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From Disney to Disney: Family Walks 4,000 Miles to Honor Late Daughter

The Cobb Family/Facebook

Julia Cobb/Facebook

The Short of It

A family has walked for 320 days and 4,000 miles, from Disney Land in California to Disney World in Florida, to honor the life of their daughter and sister who died of cancer at just 8 years old.

The Lowdown

Julia Cobb died in 2013 from Ewing's sarcoma after a memorable Make-A-Wish trip to Disney World.

"We decided to walk from Disney Land to Disney World because that's where we had our last great memories of Julia," Jennifer Cobb told "We very much miss our daughter every day. But in the midst of our grief, we said, 'What's the best way to get through this? To help other people.' If we walked 4,000 miles and only impacted one person, then it's still worth it."

The Cobbs didn't have many sponsors along their journey, but nonetheless, hoped to raise awareness about the pediatric cancer that took little Julia's life. The kindness of strangers propelled them on their march across the country, including comped meals and lodging. The nearly year-long trek was about more than raising awareness, though; the family wanted to pay tribute to Julia.

Along their 10-month journey, they faced challenges like 120 degree desert temperatures and the death of their beloved family dog, but that didn't stop them from walking an average of 20 to 25 miles per day, clad in bright yellow T-shirts. Parents Jennifer and Jonathan took turns driving supplies along the route, and Julia's home-schooled siblings, ages 11 and 13, took study breaks along the way, but even their 4-year-old walked about 1 mile each day.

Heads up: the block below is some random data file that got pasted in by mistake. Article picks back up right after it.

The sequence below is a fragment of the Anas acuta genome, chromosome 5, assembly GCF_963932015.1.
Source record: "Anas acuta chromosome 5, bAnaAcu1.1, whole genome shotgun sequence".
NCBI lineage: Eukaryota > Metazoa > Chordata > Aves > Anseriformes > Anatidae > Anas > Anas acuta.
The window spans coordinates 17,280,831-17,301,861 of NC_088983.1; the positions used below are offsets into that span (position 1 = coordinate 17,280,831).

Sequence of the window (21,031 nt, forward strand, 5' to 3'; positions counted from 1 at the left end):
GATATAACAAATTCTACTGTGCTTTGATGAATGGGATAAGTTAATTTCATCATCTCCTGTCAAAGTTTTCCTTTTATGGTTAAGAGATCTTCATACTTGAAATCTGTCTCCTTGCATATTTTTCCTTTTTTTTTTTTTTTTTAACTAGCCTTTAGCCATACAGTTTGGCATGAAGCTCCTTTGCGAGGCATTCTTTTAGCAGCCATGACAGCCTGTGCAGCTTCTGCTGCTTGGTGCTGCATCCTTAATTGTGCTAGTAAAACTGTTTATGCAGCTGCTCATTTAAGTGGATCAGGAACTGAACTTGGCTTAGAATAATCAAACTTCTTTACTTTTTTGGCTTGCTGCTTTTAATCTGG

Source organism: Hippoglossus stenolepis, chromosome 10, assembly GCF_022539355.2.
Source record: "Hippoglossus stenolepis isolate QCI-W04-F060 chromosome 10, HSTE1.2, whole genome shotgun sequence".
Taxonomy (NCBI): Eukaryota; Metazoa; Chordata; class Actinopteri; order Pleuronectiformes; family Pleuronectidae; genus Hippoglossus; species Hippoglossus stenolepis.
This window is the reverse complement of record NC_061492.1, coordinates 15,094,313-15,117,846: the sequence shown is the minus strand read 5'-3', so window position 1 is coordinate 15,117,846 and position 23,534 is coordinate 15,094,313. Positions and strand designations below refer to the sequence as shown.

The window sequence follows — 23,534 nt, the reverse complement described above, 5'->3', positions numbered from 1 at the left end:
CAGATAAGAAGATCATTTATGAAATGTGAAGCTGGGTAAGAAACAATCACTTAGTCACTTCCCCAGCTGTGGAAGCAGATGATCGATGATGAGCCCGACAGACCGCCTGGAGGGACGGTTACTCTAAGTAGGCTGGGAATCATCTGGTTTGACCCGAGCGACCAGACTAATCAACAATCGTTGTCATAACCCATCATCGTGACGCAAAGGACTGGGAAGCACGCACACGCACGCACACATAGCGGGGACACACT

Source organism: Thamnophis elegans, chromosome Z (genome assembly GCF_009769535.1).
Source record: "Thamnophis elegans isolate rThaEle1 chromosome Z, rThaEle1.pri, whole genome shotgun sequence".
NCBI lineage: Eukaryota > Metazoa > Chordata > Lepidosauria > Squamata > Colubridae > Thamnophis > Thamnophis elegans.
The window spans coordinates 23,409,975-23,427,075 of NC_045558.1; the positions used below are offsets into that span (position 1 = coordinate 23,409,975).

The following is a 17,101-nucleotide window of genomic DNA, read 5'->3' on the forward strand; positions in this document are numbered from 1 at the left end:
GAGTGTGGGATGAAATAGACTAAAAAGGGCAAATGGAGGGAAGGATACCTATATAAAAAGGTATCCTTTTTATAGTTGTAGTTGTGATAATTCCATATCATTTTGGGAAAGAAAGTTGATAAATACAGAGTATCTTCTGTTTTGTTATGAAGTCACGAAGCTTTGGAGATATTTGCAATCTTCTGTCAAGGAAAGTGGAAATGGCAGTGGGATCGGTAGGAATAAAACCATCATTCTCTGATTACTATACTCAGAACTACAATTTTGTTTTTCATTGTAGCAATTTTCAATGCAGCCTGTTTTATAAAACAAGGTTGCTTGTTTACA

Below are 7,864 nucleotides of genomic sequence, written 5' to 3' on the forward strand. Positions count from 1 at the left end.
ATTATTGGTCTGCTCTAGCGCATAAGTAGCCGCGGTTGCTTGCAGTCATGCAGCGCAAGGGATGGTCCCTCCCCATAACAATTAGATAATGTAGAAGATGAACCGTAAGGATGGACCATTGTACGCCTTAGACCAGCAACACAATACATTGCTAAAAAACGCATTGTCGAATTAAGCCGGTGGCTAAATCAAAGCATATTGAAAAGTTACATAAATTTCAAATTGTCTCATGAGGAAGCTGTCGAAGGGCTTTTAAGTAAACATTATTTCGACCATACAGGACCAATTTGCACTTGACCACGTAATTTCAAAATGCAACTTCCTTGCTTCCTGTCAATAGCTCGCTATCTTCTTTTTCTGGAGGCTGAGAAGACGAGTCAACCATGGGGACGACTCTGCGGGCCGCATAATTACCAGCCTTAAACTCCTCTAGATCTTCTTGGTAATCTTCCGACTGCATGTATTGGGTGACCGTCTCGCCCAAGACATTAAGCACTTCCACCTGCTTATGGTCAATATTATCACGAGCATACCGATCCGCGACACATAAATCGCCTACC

The Upshot

Having just spent time in Disney World and creating wonderful memories with my family, this story really touched me.

You can help the fight against pediatric cancer on the JuCan Foundation's site, which was set up by the Cobbs. The name of the foundation is a nod to a mantra Julia used to repeat, which was taken from the first two letters of her name and the first three letters of the disease that took her life.

"She'd see someone pushing an IV pole with 10 bags of chemo hanging from it, and say, 'I just want to tell you that JuCan. This big message out of a tiny little body," says Cobb.

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